Biola president welcomes scholarship award winners

Dr. Barry Corey welcomed the incoming freshmen recipients of the Presidential Scholarship to Biola on Wednesday, Sept. 15.

Kathryn Watson, Writer

Facing a courtyard full of the brightest academic performers of the incoming freshman class the afternoon of Sept. 15, President Barry Corey pulled out his hiptionary and told them to avoid becoming “slackademic[s].”

Corey and members of the President’s Administrative Council, as well as deans and other campus administrators, lunched with dozens of recipients of the newly named Presidential Scholarship.

Around 110 freshmen, or about 8 percent of the incoming class, received the scholarship, which is the highest bracket academic scholarship, according to Greg Vaughan, vice president for enrollment management. The scholarship is nothing new. Rather, the administration just placed a name on the top bracket of academic scholarships.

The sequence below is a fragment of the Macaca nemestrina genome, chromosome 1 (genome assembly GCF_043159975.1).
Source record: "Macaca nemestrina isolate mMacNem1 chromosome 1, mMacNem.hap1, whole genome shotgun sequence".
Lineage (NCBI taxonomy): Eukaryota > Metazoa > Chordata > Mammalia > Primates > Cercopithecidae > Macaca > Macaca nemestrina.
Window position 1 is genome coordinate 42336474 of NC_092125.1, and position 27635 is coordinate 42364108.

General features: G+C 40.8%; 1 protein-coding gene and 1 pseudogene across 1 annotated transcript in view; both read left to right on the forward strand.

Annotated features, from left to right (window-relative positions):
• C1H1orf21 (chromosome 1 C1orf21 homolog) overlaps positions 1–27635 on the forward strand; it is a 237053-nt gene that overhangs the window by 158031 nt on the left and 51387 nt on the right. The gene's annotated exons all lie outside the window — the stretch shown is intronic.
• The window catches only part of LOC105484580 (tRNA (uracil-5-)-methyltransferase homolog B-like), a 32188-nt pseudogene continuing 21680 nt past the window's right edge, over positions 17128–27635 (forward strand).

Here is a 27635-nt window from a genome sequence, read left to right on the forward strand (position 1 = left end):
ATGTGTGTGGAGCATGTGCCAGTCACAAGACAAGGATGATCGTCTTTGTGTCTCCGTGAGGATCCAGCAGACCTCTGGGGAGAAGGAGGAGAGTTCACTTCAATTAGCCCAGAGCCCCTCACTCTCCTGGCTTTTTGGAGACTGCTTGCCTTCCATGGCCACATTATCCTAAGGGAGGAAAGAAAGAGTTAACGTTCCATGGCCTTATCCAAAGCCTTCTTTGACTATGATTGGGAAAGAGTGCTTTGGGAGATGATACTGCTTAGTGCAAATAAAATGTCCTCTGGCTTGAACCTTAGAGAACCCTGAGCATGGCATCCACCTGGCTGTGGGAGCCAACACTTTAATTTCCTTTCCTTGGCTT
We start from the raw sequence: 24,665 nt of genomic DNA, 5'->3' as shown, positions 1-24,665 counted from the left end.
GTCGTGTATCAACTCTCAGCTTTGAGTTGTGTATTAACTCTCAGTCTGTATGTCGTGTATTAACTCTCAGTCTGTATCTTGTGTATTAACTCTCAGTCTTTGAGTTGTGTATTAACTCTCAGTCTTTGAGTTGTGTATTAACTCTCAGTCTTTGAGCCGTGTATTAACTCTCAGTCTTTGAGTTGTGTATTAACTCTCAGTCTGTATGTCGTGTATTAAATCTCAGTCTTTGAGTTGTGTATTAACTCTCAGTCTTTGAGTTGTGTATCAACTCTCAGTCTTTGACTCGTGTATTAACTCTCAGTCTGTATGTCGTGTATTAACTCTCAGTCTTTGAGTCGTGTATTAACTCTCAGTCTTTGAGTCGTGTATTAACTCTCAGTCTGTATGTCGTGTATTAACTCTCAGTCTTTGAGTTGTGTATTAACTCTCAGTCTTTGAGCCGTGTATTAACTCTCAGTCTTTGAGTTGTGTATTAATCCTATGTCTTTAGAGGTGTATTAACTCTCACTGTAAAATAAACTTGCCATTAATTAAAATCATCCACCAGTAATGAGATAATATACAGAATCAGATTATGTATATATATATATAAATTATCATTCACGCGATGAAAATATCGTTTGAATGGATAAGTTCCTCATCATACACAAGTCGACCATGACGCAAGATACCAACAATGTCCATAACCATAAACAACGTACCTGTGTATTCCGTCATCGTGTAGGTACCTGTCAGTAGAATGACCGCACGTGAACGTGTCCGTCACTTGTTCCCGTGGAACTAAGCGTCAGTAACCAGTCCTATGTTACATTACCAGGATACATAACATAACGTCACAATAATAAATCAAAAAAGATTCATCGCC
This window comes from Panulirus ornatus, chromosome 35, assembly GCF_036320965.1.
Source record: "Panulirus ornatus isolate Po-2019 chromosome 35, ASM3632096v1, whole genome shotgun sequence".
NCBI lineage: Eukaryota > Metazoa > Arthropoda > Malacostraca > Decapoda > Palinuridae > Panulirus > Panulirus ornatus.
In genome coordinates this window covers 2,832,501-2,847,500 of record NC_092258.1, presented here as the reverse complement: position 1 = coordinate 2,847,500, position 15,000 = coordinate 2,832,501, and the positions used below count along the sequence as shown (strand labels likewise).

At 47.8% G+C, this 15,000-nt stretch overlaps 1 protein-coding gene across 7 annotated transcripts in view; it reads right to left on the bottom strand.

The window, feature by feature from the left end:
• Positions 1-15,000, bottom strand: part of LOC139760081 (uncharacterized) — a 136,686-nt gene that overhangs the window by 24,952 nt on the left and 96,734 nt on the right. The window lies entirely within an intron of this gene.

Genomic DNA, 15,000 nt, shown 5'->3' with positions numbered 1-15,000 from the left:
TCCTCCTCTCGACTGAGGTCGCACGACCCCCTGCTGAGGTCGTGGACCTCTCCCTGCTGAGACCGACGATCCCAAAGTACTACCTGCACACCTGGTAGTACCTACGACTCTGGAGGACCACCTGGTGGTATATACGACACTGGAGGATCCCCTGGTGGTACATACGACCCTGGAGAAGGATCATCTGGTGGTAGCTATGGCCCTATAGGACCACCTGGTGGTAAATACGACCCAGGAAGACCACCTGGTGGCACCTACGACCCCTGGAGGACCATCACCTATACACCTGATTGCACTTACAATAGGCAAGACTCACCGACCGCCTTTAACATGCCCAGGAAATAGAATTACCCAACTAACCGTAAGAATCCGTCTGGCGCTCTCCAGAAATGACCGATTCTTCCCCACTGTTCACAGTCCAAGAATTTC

“Those who are gifted as you are have a responsibility,” said new provost David Nystrom, who said this responsibility demands for students to be humble and to think in unique ways. Nystrom said Christ would want students to have ever-curious minds and read “profligately” and “shamelessly.” But thinking isn’t enough.

“Jesus understood the holistic nature of education,” Nystrom said, calling on students to cultivate “patterns of heart, patterns of thought and patterns of mind” that reflect Christ.

Corey echoed the call from Leeland in chapel Monday to be a people of prayer, and encouraged the students present to pray to make a difference for Christ’s sake.
Corey emphasized the importance of pursuing academic excellence for Christ’s sake and exhorted students to take their 30 units of Bible seriously.

For freshman and Presidential Scholarship recipient Juline Hoffman, the Bible courses were an attractive feature of Biola when she considered colleges. Hoffman, a nursing major, said she wanted to learn the “why” and “how” of her faith. But Biola seemed a little out of reach until she was awarded the scholarship.

“Is that how much tuition will be or is that how much they are giving me?” Hoffman remembered thinking with excitement upon first seeing her scholarship.
Biola became not only a “doable” but a “viable” option at that point, she said.
Presidential Scholarships are awarded on the basis of test scores and high school GPAs, according to Vaughan.

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